This may be a niche too far. The products that people need to protect themselves from COVID-19 are masks, face shields, hand sanitizer, and gloves. These are all products that are available at drugstores, big box stores — almost everywhere. The initial shock to the supply chain for these items has for the most part, been resolved and availability doesn’t seem to be much of a problem. That leaves this retailer with custom masks — is that enough to make a go in mall? I don’t see it.

Dick Seesel
BrainTrust

Covid Essentials may be opportunistic, but I’m not sure this has the makings of a sustainable business. First, its Park Meadows store is inside a big regional mall — not the most desirable or convenient place to shop during a pandemic if this is the location strategy.

Second, its assortment of masks, hand sanitizers, etc. is broadly available at discounters, pharmacies and online. There may be a long-term acceptance of mask usage during heavy flu seasons (as in Asia) but this is a business model that may not last (at least let’s hope not).

Neil Saunders
BrainTrust

I think this is best described as a temporary pop-up. I am more than happy to wear a mask while the pandemic is a threat, just as I am comfortable taking any other sensible precautions. However once the pandemic is over and it is safe, my mask is going in the trash! That said, there may be a longer-term demand for masks from people who are immunosuppressed or those who have colds or flu and don’t wish to spread their illness around. But the volume of such demand won’t be sufficient to sustain this kind of store.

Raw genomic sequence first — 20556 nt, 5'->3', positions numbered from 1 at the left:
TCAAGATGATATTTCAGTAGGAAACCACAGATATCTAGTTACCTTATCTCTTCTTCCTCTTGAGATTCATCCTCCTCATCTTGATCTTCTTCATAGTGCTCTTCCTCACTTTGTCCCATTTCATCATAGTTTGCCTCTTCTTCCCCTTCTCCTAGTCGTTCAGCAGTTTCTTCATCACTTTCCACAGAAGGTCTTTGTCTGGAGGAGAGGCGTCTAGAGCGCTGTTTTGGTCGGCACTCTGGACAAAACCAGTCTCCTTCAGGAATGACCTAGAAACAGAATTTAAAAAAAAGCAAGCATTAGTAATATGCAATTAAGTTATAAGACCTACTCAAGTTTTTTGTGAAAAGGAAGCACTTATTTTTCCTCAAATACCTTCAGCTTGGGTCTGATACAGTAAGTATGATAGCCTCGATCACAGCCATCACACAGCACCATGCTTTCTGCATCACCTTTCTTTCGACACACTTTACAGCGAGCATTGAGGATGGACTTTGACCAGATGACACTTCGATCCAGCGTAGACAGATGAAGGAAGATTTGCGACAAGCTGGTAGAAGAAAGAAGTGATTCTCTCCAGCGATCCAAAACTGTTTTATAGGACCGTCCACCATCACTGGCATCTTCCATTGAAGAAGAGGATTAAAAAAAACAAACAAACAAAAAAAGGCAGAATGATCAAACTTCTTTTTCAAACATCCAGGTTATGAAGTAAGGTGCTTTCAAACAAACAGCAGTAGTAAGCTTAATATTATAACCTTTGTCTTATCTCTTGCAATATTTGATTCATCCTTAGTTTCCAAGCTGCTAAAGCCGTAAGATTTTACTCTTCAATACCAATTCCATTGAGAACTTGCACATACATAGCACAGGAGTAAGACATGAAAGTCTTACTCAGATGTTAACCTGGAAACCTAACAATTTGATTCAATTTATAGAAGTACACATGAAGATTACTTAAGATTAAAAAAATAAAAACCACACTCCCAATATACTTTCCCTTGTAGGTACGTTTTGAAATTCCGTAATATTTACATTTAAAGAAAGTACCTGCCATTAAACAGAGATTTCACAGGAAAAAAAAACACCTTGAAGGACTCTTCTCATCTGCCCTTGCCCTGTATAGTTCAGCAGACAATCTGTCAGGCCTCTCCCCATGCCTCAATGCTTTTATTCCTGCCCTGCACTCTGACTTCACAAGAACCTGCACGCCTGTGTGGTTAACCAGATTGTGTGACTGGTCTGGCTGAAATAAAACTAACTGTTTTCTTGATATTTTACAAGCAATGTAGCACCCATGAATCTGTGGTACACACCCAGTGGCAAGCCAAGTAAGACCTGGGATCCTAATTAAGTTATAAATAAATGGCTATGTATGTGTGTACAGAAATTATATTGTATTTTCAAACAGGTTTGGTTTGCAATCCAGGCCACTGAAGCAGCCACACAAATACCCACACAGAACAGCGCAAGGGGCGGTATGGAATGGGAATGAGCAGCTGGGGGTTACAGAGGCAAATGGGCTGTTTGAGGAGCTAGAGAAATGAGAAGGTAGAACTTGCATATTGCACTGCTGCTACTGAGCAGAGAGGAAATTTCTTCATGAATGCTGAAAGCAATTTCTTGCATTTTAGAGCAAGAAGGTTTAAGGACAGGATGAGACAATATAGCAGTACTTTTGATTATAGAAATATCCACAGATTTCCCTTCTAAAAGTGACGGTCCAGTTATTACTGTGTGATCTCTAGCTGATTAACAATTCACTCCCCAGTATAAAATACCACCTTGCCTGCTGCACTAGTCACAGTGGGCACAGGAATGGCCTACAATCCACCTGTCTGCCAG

Scott Norris
Guest

North America is always a couple years behind Asia in technology and fashion – face masks were worn out on the street commonly (not universally it was not strange to see 50 percent+) even in the “Before Times.” As face masks become functional fashion and care for one’s fellow humans becomes more of a social norm, we might just see them become a staple item in the U.S. and Canada, too.

Mohamed Amer
BrainTrust

The company is leveraging unmatched awareness of a top-of-mind event and life experience as its namesake, ensuring high recall despite the associated mixed imageries. Over time, the specific products will change, but the category of PPE and consumer safety will provide the logic for the assortment. Post-pandemic habits will linger longer than expected. Given the national scale, the numbers will justify such a retail concept and sufficient runway to create the next leg for its growth trajectory.

Ed Rosenbaum
BrainTrust

Let’s hope this is a short lived opportunity. The thought of it lasting more than several months is bothersome.

Brandon Rael
BrainTrust

This is an extremely niche startup, and the COVID-19 Essentials store is going up against far more mature organizations, including pharmacies, grocery stores, convenience, and even apparel companies, who have already shifted their operating models to meet the surging demands. In addition, the consumer already has significant choices, and will not necessarily go out of their way to go to a pandemic themed store when their favorite retailers and brands are already offering the same if not superior quality products.

Jeff Sward
BrainTrust

It’s interesting that they chose such a specific “brand” name for the store, which automatically defined the shelf life of the concept. It’s also notable that there wasn’t already a health and wellness store that could quickly pivot to being the primary problem solver for COVID-19 and then pivot to other, more general health and wellness solutions with long life.

Patricia Vekich Waldron
Staff

Sounds like a pop-up concept that can morph into other wellness products and services.

Ricardo Belmar
BrainTrust

Maybe morphing into the “Emergency Response” store in the future? Adding products for home safety, etc.? It’s a bit of a stretch and still very niche, but it could happen!